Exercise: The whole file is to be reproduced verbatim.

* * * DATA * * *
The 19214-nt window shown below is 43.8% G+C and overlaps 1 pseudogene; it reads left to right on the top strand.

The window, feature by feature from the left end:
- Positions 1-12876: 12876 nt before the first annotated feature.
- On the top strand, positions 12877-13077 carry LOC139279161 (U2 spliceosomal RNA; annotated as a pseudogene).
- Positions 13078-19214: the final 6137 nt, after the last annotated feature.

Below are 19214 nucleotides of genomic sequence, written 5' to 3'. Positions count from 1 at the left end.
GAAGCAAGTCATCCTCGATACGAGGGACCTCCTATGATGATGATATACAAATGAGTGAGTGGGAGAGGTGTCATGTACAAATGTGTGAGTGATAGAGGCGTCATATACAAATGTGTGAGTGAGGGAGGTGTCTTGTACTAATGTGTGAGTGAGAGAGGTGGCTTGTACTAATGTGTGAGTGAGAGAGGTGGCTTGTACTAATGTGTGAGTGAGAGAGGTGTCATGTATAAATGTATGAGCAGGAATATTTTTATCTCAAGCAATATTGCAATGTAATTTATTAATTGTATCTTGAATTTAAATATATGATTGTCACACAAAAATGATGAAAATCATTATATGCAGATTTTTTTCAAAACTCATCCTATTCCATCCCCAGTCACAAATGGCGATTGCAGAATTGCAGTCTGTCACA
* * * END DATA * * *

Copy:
The 19214-nt window shown below is 43.8% G+C and overlaps 1 pseudogene; it reads left to right on the top strand.

The window, feature by feature from the left end:
- Positions 1-12876: 12876 nt before the first annotated feature.
- On the top strand, positions 12877-13077 carry LOC139279161 (U2 spliceosomal RNA; annotated as a pseudogene).
- Positions 13078-19214: the final 6137 nt, after the last annotated feature.

Below are 19214 nucleotides of genomic sequence, written 5' to 3'. Positions count from 1 at the left end.
GAAGCAAGTCATCCTCGATACGAGGGACCTCCTATGATGATGATATACAAATGAGTGAGTGGGAGAGGTGTCATGTACAAATGTGTGAGTGATAGAGGCGTCATATACAAATGTGTGAGTGAGGGAGGTGTCTTGTACTAATGTGTGAGTGAGAGAGGTGGCTTGTACTAATGTGTGAGTGAGAGAGGTGGCTTGTACTAATGTGTGAGTGAGAGAGGTGTCATGTATAAATGTATGAGCAGGAATATTTTTATCTCAAGCAATATTGCAATGTAATTTATTAATTGTATCTTGAATTTAAATATATGATTGTCACACAAAAATGATGAAAATCATTATATGCAGATTTTTTTCAAAACTCATCCTATTCCATCCCCAGTCACAAATGGCGATTGCAGAATTGCAGTCTGTCACA